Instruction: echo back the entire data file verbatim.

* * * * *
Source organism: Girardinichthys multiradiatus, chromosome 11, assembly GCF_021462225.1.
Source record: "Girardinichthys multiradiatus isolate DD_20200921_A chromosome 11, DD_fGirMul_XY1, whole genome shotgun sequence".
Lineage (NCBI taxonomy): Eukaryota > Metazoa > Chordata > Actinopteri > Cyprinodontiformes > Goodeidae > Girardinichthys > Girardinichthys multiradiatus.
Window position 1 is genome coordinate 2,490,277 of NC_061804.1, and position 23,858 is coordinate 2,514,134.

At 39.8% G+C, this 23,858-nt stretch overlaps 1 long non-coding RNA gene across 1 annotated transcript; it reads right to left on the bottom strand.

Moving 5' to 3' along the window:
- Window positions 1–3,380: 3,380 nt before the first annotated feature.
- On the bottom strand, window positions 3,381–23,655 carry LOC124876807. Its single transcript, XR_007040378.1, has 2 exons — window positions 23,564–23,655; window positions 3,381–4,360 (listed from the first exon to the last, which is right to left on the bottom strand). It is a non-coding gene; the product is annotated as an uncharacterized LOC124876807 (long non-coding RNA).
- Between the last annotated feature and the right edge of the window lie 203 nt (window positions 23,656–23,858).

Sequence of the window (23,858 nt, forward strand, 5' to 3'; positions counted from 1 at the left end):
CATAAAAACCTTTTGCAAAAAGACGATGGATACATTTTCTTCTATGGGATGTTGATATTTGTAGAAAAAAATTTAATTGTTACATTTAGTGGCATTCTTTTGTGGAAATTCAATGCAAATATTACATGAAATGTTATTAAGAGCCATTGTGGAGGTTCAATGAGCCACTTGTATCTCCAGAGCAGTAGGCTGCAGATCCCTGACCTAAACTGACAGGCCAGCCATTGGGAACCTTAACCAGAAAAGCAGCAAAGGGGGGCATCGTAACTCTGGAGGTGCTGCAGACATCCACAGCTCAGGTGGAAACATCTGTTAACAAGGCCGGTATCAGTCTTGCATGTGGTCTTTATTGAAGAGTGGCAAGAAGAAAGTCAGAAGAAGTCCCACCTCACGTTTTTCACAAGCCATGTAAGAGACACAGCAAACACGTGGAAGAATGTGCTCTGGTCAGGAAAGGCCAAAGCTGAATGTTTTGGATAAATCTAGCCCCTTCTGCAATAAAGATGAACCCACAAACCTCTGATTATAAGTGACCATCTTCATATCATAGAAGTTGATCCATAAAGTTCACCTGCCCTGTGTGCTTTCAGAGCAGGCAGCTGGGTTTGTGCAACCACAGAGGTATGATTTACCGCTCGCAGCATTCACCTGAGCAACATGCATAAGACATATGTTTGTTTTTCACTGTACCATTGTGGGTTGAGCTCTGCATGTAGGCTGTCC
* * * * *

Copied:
Source organism: Girardinichthys multiradiatus, chromosome 11, assembly GCF_021462225.1.
Source record: "Girardinichthys multiradiatus isolate DD_20200921_A chromosome 11, DD_fGirMul_XY1, whole genome shotgun sequence".
Lineage (NCBI taxonomy): Eukaryota > Metazoa > Chordata > Actinopteri > Cyprinodontiformes > Goodeidae > Girardinichthys > Girardinichthys multiradiatus.
Window position 1 is genome coordinate 2,490,277 of NC_061804.1, and position 23,858 is coordinate 2,514,134.

At 39.8% G+C, this 23,858-nt stretch overlaps 1 long non-coding RNA gene across 1 annotated transcript; it reads right to left on the bottom strand.

Moving 5' to 3' along the window:
- Window positions 1–3,380: 3,380 nt before the first annotated feature.
- On the bottom strand, window positions 3,381–23,655 carry LOC124876807. Its single transcript, XR_007040378.1, has 2 exons — window positions 23,564–23,655; window positions 3,381–4,360 (listed from the first exon to the last, which is right to left on the bottom strand). It is a non-coding gene; the product is annotated as an uncharacterized LOC124876807 (long non-coding RNA).
- Between the last annotated feature and the right edge of the window lie 203 nt (window positions 23,656–23,858).

Sequence of the window (23,858 nt, forward strand, 5' to 3'; positions counted from 1 at the left end):
CATAAAAACCTTTTGCAAAAAGACGATGGATACATTTTCTTCTATGGGATGTTGATATTTGTAGAAAAAAATTTAATTGTTACATTTAGTGGCATTCTTTTGTGGAAATTCAATGCAAATATTACATGAAATGTTATTAAGAGCCATTGTGGAGGTTCAATGAGCCACTTGTATCTCCAGAGCAGTAGGCTGCAGATCCCTGACCTAAACTGACAGGCCAGCCATTGGGAACCTTAACCAGAAAAGCAGCAAAGGGGGGCATCGTAACTCTGGAGGTGCTGCAGACATCCACAGCTCAGGTGGAAACATCTGTTAACAAGGCCGGTATCAGTCTTGCATGTGGTCTTTATTGAAGAGTGGCAAGAAGAAAGTCAGAAGAAGTCCCACCTCACGTTTTTCACAAGCCATGTAAGAGACACAGCAAACACGTGGAAGAATGTGCTCTGGTCAGGAAAGGCCAAAGCTGAATGTTTTGGATAAATCTAGCCCCTTCTGCAATAAAGATGAACCCACAAACCTCTGATTATAAGTGACCATCTTCATATCATAGAAGTTGATCCATAAAGTTCACCTGCCCTGTGTGCTTTCAGAGCAGGCAGCTGGGTTTGTGCAACCACAGAGGTATGATTTACCGCTCGCAGCATTCACCTGAGCAACATGCATAAGACATATGTTTGTTTTTCACTGTACCATTGTGGGTTGAGCTCTGCATGTAGGCTGTCC